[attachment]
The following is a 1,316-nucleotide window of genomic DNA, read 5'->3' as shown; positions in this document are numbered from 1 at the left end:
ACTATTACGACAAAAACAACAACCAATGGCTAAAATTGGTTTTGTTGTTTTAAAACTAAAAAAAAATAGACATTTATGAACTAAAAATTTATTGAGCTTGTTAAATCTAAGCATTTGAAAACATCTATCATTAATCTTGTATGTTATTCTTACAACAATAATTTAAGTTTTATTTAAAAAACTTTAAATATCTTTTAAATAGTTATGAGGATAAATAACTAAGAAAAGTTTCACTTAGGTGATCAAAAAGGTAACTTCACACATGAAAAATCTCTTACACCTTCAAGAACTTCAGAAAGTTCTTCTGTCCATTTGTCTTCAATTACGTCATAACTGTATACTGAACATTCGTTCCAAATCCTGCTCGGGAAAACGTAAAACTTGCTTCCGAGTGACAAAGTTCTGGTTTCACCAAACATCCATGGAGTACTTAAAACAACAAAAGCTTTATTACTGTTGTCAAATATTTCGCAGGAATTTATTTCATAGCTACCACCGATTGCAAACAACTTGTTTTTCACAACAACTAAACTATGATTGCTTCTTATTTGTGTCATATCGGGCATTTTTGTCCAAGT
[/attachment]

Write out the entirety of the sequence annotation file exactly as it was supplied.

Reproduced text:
The following is a 1,316-nucleotide window of genomic DNA, read 5'->3' as shown; positions in this document are numbered from 1 at the left end:
ACTATTACGACAAAAACAACAACCAATGGCTAAAATTGGTTTTGTTGTTTTAAAACTAAAAAAAAATAGACATTTATGAACTAAAAATTTATTGAGCTTGTTAAATCTAAGCATTTGAAAACATCTATCATTAATCTTGTATGTTATTCTTACAACAATAATTTAAGTTTTATTTAAAAAACTTTAAATATCTTTTAAATAGTTATGAGGATAAATAACTAAGAAAAGTTTCACTTAGGTGATCAAAAAGGTAACTTCACACATGAAAAATCTCTTACACCTTCAAGAACTTCAGAAAGTTCTTCTGTCCATTTGTCTTCAATTACGTCATAACTGTATACTGAACATTCGTTCCAAATCCTGCTCGGGAAAACGTAAAACTTGCTTCCGAGTGACAAAGTTCTGGTTTCACCAAACATCCATGGAGTACTTAAAACAACAAAAGCTTTATTACTGTTGTCAAATATTTCGCAGGAATTTATTTCATAGCTACCACCGATTGCAAACAACTTGTTTTTCACAACAACTAAACTATGATTGCTTCTTATTTGTGTCATATCGGGCATTTTTGTCCAAGT